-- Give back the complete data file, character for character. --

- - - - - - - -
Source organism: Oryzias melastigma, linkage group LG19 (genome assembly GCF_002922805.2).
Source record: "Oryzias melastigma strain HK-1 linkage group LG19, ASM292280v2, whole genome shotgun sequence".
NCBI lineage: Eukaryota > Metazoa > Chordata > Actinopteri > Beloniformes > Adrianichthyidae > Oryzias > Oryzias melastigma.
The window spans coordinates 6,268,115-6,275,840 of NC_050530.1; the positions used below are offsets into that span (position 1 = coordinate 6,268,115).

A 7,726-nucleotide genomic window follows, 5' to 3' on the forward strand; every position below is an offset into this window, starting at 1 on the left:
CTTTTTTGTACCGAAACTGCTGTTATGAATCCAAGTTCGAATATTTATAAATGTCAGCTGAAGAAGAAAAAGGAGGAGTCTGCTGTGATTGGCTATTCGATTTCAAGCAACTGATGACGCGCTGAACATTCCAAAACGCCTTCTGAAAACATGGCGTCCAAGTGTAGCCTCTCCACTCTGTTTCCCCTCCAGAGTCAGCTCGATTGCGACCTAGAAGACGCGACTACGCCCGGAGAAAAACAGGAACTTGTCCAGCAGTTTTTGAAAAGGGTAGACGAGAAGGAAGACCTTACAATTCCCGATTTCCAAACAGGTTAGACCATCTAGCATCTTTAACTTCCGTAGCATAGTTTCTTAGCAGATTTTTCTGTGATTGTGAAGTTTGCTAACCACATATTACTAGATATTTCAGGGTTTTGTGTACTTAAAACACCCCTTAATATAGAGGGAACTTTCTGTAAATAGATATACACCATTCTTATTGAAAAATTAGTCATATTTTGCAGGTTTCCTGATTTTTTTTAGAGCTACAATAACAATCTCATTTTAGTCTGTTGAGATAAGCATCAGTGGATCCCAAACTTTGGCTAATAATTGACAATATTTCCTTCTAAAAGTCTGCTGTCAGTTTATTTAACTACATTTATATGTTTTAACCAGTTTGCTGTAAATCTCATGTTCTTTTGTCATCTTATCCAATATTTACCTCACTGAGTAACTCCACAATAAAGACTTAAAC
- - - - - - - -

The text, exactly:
Source organism: Oryzias melastigma, linkage group LG19 (genome assembly GCF_002922805.2).
Source record: "Oryzias melastigma strain HK-1 linkage group LG19, ASM292280v2, whole genome shotgun sequence".
NCBI lineage: Eukaryota > Metazoa > Chordata > Actinopteri > Beloniformes > Adrianichthyidae > Oryzias > Oryzias melastigma.
The window spans coordinates 6,268,115-6,275,840 of NC_050530.1; the positions used below are offsets into that span (position 1 = coordinate 6,268,115).

A 7,726-nucleotide genomic window follows, 5' to 3' on the forward strand; every position below is an offset into this window, starting at 1 on the left:
CTTTTTTGTACCGAAACTGCTGTTATGAATCCAAGTTCGAATATTTATAAATGTCAGCTGAAGAAGAAAAAGGAGGAGTCTGCTGTGATTGGCTATTCGATTTCAAGCAACTGATGACGCGCTGAACATTCCAAAACGCCTTCTGAAAACATGGCGTCCAAGTGTAGCCTCTCCACTCTGTTTCCCCTCCAGAGTCAGCTCGATTGCGACCTAGAAGACGCGACTACGCCCGGAGAAAAACAGGAACTTGTCCAGCAGTTTTTGAAAAGGGTAGACGAGAAGGAAGACCTTACAATTCCCGATTTCCAAACAGGTTAGACCATCTAGCATCTTTAACTTCCGTAGCATAGTTTCTTAGCAGATTTTTCTGTGATTGTGAAGTTTGCTAACCACATATTACTAGATATTTCAGGGTTTTGTGTACTTAAAACACCCCTTAATATAGAGGGAACTTTCTGTAAATAGATATACACCATTCTTATTGAAAAATTAGTCATATTTTGCAGGTTTCCTGATTTTTTTTAGAGCTACAATAACAATCTCATTTTAGTCTGTTGAGATAAGCATCAGTGGATCCCAAACTTTGGCTAATAATTGACAATATTTCCTTCTAAAAGTCTGCTGTCAGTTTATTTAACTACATTTATATGTTTTAACCAGTTTGCTGTAAATCTCATGTTCTTTTGTCATCTTATCCAATATTTACCTCACTGAGTAACTCCACAATAAAGACTTAAAC